OSU’s Rocket League squad looks to build after successful 2017 campaign.
It’s Saturday night with the boys. Everyone came over looking for something to do, but no one ever has any ideas of things to actually do.
“We could… go to a bar?” one of your friends will probably suggest.
“Nah. I’m too broke,” another friend will probably respond.
When you are too broke for the bars, and feeling lazy, what else to turn to besides video games? You already paid for the game, your fridge might have a few beers still rolling around from the last party, and you can do the old taking turns with the controller trick. Of course, the best games to play with a group of friends are the competitive ones. Fortnite has taken the world by storm (no pun intended). Ultimate teams in FIFA and NBA 2K have depleted your bank account with all the microtransactions. And of course, Rocket League, the simple $20 game that consists of chasing a gigantic soccer ball with high speed remote controlled cars, will forever be a go-to.
When you’re messing around with your friends playing car-soccer (known affectionately as soccar), you probably have some sweet moments—whether you get a perfect side swipe or a game-changing save—and those tastes of victory help mask the flavor of defeat against the sweaty 14-year-olds online. But for us who take to Rocket League as a means of entertainment, escaping the workload of school, and releasing stress via electronics, it’s a whole new game—quite literally—for the Ohio State Rocket League Team.
The young team was formed in fall of 2017, and has been competing since—including a national runner-up finish soon after the team came to fruition.
Zach Dell, the coach and manager of the team, oversees practices, training and tryouts—yes, tryouts—for the team. This isn’t some random matchmaking lobby. This is serious business. Dell handles the oversight of the team. He checks out potential new team members to see how they’ll fit into the squad. And he makes sure the team keeps a high morale because anyone who’s played Rocket League knows one thing: it is frustrating as hell.
Dell is also the man in charge of in-game decisions for the two OSU Rocket League squads, but don’t expect this coach to just sit on the sidelines. When needed, Dell can step in and provide a spark to the team and help assist them to victory. It helps that he spends a lot of his time studying upcoming opponents and deciding the best ways to attack their weaknesses.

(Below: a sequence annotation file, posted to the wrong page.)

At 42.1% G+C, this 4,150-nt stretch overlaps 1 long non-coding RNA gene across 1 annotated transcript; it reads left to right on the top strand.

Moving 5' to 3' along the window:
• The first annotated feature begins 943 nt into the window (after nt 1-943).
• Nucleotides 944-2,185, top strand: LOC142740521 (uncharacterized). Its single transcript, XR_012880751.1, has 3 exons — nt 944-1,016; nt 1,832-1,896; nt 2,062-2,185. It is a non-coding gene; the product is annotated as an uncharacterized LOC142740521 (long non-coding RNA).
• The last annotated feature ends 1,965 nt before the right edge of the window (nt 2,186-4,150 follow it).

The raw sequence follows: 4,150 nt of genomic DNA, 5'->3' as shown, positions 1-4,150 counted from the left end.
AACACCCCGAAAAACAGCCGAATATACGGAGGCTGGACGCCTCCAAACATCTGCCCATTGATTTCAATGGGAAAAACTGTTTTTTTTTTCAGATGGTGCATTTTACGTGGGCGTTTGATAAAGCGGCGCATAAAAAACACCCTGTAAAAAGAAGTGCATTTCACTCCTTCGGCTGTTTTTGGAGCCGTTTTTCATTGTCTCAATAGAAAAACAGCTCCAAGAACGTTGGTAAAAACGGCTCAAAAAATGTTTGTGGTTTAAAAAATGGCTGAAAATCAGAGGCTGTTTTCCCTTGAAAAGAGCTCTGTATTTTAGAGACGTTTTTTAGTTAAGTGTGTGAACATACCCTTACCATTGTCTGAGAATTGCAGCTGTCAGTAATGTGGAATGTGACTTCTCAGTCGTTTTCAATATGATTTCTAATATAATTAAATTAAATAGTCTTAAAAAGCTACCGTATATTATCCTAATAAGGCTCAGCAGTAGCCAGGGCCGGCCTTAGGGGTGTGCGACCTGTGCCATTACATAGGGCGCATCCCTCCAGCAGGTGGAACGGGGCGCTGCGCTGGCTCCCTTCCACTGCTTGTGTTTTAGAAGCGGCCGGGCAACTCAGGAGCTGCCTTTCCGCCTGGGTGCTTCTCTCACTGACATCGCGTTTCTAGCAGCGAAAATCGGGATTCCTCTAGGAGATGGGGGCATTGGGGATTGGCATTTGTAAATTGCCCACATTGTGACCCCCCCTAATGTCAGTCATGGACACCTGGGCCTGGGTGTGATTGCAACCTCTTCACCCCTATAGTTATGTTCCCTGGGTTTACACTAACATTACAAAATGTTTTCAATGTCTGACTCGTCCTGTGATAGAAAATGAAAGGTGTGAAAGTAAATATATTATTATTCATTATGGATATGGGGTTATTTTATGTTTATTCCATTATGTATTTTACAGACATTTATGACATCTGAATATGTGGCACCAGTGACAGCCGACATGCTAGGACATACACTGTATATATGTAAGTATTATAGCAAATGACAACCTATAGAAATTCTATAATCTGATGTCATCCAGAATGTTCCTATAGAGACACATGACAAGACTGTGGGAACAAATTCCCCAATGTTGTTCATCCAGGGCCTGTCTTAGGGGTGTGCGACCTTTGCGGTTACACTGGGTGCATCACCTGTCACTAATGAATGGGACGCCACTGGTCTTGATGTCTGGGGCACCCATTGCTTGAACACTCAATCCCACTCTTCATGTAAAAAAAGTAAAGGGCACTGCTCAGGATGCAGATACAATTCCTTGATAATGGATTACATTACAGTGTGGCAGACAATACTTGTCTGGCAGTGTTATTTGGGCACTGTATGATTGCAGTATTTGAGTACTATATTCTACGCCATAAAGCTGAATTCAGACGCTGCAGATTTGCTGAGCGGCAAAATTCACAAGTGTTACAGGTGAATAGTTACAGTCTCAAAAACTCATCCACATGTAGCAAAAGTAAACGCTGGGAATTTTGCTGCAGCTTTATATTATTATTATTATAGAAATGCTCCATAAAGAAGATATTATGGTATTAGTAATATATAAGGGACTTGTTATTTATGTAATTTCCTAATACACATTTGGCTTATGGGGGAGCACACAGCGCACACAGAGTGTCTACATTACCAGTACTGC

Currently, the starting roster for the team is Jbob (Jimmy Bauer), Kiingz (Aaron Nikolai) and Vortex (Ben Friedberg), who’ve been around since the beginning. However, it hasn’t all been smooth for OSU Rocket League. The team came to fruition because of OSU missing a qualifier round, actually.
“I met Kiingz after that qualifier and knew that once I found a third we’d have a shot to win it all,” Bauer said.
Turns out he didn’t have to look far. The team’s third starter—Vortex—was already a friend of Bauer’s from being highly ranked, and it just so happened that Vortex was coming to Ohio State. With the trio, Ohio State finished as a national runner-up.
You might be reading this thinking you and your best pals might be able to come together and challenge the team. I thought so myself while writing. But don’t be foolish. While most of us spend our times chasing the ball on the ground, the OSU Rocket League Team can pretty well play any ball. Off the ground, in the air, hell, they probably can figure out a way to get under the ground.
Still not convinced? I wasn’t either. So I asked for proof.
And they let me watch a stream of practice. Yup, Bauer was not exaggerating. The team regularly seemed to be flying to hit the ball. They rotated flawlessly from passing to shooting to defense. There were no easy goals, either—everything came about because the team had meticulously taken boosts from the field away from the other team and outmaneuvered them.
Dell provided play-by-play for me—and boy, was there a lot to take in.
On any given kickoff, the team has one person going toward the ball and two splitting to the sides for boost. Dell made comments on things as trivial as turning to the left or right to position yourself on the ball. In the span of 30 seconds, Dell had spoken about what felt like a million micro-decisions that impacted how well the team performed.
And that was all during a practice. Are you convinced yet?
People new to the game who are told that it’s soccer with cars and are probably low Bronze I players, Dell says. As for the Buckeyes on the cyber soccer field, they are all Grand Champions—literally. Like all the other sport teams on Ohio State’s campus, there’s a gap of almost 25 million people between scrubs like you and I and the members of OSU’s team
Looking to join the squad? Shoot an email to [email protected] to get the ball rolling. Don’t wait up either! You gotta get in before August if you want to compete in the fall competitions.